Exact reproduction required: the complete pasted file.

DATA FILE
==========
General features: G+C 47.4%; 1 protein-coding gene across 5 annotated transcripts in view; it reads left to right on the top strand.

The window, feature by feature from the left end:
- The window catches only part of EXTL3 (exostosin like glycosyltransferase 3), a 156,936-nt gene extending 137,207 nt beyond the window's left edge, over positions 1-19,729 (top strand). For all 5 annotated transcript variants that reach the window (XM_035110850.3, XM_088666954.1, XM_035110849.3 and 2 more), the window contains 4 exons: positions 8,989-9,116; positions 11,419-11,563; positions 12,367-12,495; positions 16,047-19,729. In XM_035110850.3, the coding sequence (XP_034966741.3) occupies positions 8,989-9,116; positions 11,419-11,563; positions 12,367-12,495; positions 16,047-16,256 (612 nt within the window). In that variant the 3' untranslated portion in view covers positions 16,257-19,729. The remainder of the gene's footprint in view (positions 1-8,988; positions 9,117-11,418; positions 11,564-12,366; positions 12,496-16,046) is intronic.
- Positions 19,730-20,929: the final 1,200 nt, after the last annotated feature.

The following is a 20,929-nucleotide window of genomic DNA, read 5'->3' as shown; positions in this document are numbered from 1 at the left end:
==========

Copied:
General features: G+C 47.4%; 1 protein-coding gene across 5 annotated transcripts in view; it reads left to right on the top strand.

The window, feature by feature from the left end:
- The window catches only part of EXTL3 (exostosin like glycosyltransferase 3), a 156,936-nt gene extending 137,207 nt beyond the window's left edge, over positions 1-19,729 (top strand). For all 5 annotated transcript variants that reach the window (XM_035110850.3, XM_088666954.1, XM_035110849.3 and 2 more), the window contains 4 exons: positions 8,989-9,116; positions 11,419-11,563; positions 12,367-12,495; positions 16,047-19,729. In XM_035110850.3, the coding sequence (XP_034966741.3) occupies positions 8,989-9,116; positions 11,419-11,563; positions 12,367-12,495; positions 16,047-16,256 (612 nt within the window). In that variant the 3' untranslated portion in view covers positions 16,257-19,729. The remainder of the gene's footprint in view (positions 1-8,988; positions 9,117-11,418; positions 11,564-12,366; positions 12,496-16,046) is intronic.
- Positions 19,730-20,929: the final 1,200 nt, after the last annotated feature.

The following is a 20,929-nucleotide window of genomic DNA, read 5'->3' as shown; positions in this document are numbered from 1 at the left end: